IT’S every outstanding fighter’s dream to go out on a high, at his peak, undefeated, wealthy and with his faculties intact, but so few succeed in an industry where often ego overrules wisdom.

Though Floyd Mayweather’s 12-round split decision victory over Oscar De La Hoya before a sell out, celebrity-packed 16,700 crowd at the MGM Grand on May 5, 2007 has to be regarded as the 30-year-old’s crowning moment, he has more to prove to achieve the level of respect he desires, even if he claims he is fully satisfied and is getting out.

After the huge build-up to this, the richest non-heavyweight contest in the sport’s history, Mayweather didn’t deliver on his promise of “Blood, sweat and tears.”

He didn’t punish, humiliate, and massacre Oscar as he said he would to win the WBC light-middleweight title. It wasn’t the one-sided fight he tried convincing us it was going to be. He didn’t compete as if willing to die in the ring, as he claimed he would (not that I ever expect a fighter to give his soul in pursuit of victory).

Floyd didn’t dominate or defeat De La Hoya in a manner that would leave us, the watching public, thinking he could have done likewise with former greats Sugar Ray Robinson or Sugar Ray Leonard.

But that’s not to denigrate his fabulous achievement of becoming a ‘world’ champion at five weights, the only man to do so without ever losing. It just means Mayweather hasn’t quite left the mark he wanted to and that his proclamation of retirement is, I believe, merely temporary.

Great champions Roberto Duran, Thomas Hearns, Felix Trinidad and Bernard Hopkins, all watching ringside, have been in Mayweather’s shoes and tried to quit when they thought it was smart rather than when the passion had diminished, but later reversed their decision to quit. Without even knowing him well, I feel certain Mayweather will also.

He may even fight De La Hoya again before the year has concluded. September, being a favourite month for Oscar. And, crucially, there is a lot more money to be made, even if Mayweather (guaranteed $10m here to De La Hoya’s $25m – figures that are likely to multiply when the pay-per-view numbers are in) says he is so rich he doesn’t need it and De La Hoya is also ludicrously wealthy.

There are two schools of thought regarding Mayweather’s retirement. The first is that he craves so much the respect of the press and public that by bowing out, leaving at the top, he hopes boxing will miss him so badly and beg for him to come back, thus increasing the appreciation for him to perform.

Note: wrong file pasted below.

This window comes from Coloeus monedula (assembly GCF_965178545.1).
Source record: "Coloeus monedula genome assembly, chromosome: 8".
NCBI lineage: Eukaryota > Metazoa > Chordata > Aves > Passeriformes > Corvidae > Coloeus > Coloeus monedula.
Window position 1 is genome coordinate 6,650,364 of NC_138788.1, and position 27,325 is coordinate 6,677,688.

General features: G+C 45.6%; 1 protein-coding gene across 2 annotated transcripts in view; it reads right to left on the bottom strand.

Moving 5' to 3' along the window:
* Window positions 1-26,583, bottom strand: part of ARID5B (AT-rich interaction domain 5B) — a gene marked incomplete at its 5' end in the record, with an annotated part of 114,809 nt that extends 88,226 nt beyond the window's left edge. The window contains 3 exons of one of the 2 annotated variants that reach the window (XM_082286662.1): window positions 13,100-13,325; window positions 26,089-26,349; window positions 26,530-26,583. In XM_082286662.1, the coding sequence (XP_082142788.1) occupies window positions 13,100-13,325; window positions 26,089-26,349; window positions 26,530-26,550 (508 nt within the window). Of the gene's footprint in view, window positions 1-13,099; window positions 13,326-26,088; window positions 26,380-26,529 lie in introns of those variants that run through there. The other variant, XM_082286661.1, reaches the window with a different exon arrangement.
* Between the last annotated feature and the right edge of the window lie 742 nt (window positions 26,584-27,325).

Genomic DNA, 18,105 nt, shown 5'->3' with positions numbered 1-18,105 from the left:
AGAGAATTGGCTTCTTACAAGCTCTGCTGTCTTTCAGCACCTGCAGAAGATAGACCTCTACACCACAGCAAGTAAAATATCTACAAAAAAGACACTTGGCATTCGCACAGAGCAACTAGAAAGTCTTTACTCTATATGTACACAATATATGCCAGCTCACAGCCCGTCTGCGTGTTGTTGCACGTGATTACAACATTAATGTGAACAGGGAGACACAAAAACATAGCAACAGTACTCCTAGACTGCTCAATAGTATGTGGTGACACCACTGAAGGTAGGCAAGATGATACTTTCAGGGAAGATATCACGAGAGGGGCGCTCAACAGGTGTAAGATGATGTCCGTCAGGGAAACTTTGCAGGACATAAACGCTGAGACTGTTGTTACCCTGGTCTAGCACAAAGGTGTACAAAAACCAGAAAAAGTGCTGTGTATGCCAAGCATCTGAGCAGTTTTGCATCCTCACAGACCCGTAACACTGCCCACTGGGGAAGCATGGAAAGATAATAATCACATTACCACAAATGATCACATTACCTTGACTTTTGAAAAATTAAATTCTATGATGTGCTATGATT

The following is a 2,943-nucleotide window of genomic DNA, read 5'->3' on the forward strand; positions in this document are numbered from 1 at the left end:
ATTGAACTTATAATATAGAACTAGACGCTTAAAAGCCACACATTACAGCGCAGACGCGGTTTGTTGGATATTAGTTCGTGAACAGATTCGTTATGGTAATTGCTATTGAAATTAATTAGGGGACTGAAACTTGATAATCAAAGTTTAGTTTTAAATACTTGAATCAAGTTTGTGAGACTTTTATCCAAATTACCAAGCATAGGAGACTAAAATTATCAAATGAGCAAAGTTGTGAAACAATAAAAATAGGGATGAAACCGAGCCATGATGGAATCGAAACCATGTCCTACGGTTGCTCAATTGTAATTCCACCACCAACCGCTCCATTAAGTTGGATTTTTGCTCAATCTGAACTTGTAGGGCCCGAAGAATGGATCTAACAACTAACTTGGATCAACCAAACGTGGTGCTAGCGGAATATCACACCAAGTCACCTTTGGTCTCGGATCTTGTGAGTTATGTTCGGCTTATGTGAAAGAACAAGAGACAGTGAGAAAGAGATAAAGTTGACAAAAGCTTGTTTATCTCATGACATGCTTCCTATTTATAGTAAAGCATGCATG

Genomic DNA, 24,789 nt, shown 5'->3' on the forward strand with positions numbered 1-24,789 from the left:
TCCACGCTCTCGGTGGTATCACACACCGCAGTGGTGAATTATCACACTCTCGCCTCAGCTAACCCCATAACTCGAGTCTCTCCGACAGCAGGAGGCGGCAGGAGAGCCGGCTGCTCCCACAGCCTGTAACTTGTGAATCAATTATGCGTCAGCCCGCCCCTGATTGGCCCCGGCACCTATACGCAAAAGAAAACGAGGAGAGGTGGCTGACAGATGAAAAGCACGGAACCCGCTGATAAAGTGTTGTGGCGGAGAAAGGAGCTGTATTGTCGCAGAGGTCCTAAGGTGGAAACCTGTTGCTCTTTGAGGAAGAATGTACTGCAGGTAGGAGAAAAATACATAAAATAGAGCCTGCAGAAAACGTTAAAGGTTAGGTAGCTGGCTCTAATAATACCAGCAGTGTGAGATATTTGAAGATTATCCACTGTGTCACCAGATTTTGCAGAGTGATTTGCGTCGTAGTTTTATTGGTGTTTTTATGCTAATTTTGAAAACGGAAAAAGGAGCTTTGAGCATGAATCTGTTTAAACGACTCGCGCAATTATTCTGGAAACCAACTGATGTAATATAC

The second is that Mayweather fears losing and, having established a perfect record of 38 consecutive wins, doesn’t want to risk spoiling what he’s achieved.

If he gets out, Floyd knows in time his legacy will only grow.

Mayweather said he wanted to spend time with his kids and develop projects outside of boxing, such as promoting and making music.

But he is a boxing man to the core and I don’t think it will be long before he starts to miss the stage and the juices for exhibiting his magnificent skills begin to show again.

As much as I would admire any fighter for putting his health and family before greater fame and glory, Mayweather is in his physical prime. He’s at an age when walking away is especially difficult, particularly as he’s at the height of his profession and has never been as widely known (not to be confused with popular).

I would find it much easier to comprehend if it were De La Hoya saying it was time to pack up.

Oscar said he would go back to the drawing board and analyse his performance. “If I didn’t go forwards there would have been no fight,” he said. “I didn’t feel like a loser. I’m satisfied.”

But at 34, De La Hoya lacked the speed, movement and energy to make certain of victory, although many observers, including Floyd Snr, when pushed, believed he had done enough.

The margin of defeat was so narrow. In fact, had judge Jerry Roth handed the “Golden Boy” the final round, as had his two colleagues Chuck Giampa and Tom Kaczmarek, the bout would have ended in a draw.

Although Mayweather was convinced he had won handily by eight rounds to four, it was much closer.

Roth had it 115-113 for Floyd, Giampa 116-112, while Kaczmarek gave it to Oscar 115-114.

I had them level 115-115. Even though Nevada officials are encouraged to find winners in every round, I made both the eighth and last even, my belief being that if you cannot determine a dominant fighter in a round you shouldn’t, because it only creates a misleading impression on the scorecards.

For me De La Hoya was ahead after six rounds and, as he’s done so often in big fights, faded over the last half-dozen when Mayweather, the superior boxer, picked up the pace and punched with greater authority.


But given the closeness of the result it suggested that a younger Oscar, even the man who lost to Shane Mosley seven years ago, would have been too active for Mayweather. We will never know, I suppose.